One of the most common problems seen in our pets, is gingivitis and dental disease. Most commonly seen due to a lack of chewing on the part of the animal or an improper diet, dental problems can lead to oral pain and a lack of appetite, as well as halitosis (bad breath) and sometimes severe systemic illness and organ failure (such as endocarditis and pyelonephritis). Gum diseases may also be seen as a clinical sign in other underlying disease states (such as kidney failure and many cat viral diseases such as calicivirus and feline immunodeficiency virus).
By having your pet’s teeth examined by one of our veterinarians on a regular basis and if necessary, follow up with a professional dental clean, will help maintain a healthy oral cavity. Your pet may need to be anaesthetised to carry out a thorough dental examination, and to clean all teeth without distressing them. The teeth and gums are evaluated, charted and assessed for gingival pockets. Tartar is then removed using an ultrasonic scaler. The teeth are then polished using a dental polisher and specialised fine-grade paste. Some teeth have marked root exposure or infections in the roots of the teeth and will require removal to prevent abscessation and bone infection.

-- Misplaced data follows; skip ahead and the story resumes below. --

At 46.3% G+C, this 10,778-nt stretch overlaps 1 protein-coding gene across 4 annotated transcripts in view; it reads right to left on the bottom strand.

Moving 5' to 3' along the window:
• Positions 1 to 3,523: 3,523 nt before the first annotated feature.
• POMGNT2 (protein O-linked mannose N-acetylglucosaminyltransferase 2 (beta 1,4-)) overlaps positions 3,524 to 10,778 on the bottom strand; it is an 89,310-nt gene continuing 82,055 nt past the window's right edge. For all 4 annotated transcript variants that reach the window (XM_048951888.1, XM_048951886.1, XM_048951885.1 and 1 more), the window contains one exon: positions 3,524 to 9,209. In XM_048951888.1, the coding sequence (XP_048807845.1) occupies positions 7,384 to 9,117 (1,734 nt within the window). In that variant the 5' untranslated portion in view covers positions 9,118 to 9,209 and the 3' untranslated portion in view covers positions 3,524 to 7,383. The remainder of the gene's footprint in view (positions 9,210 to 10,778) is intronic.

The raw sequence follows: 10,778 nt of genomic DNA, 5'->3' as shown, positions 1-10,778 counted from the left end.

Regular and frequent attention to your pet’s teeth may avoid the need for a professional dental clean under anaesthetic, and will also improve your pet’s overall health.
Common Dental Checks Include;
- The presence of abscesses within the oral cavity.
- Tartar hidden below the gum line
- Review the mouth for signs of trauma.
- Check for tumour or ulceration.
- Look for other systemic diseases, such as renal disease in cats.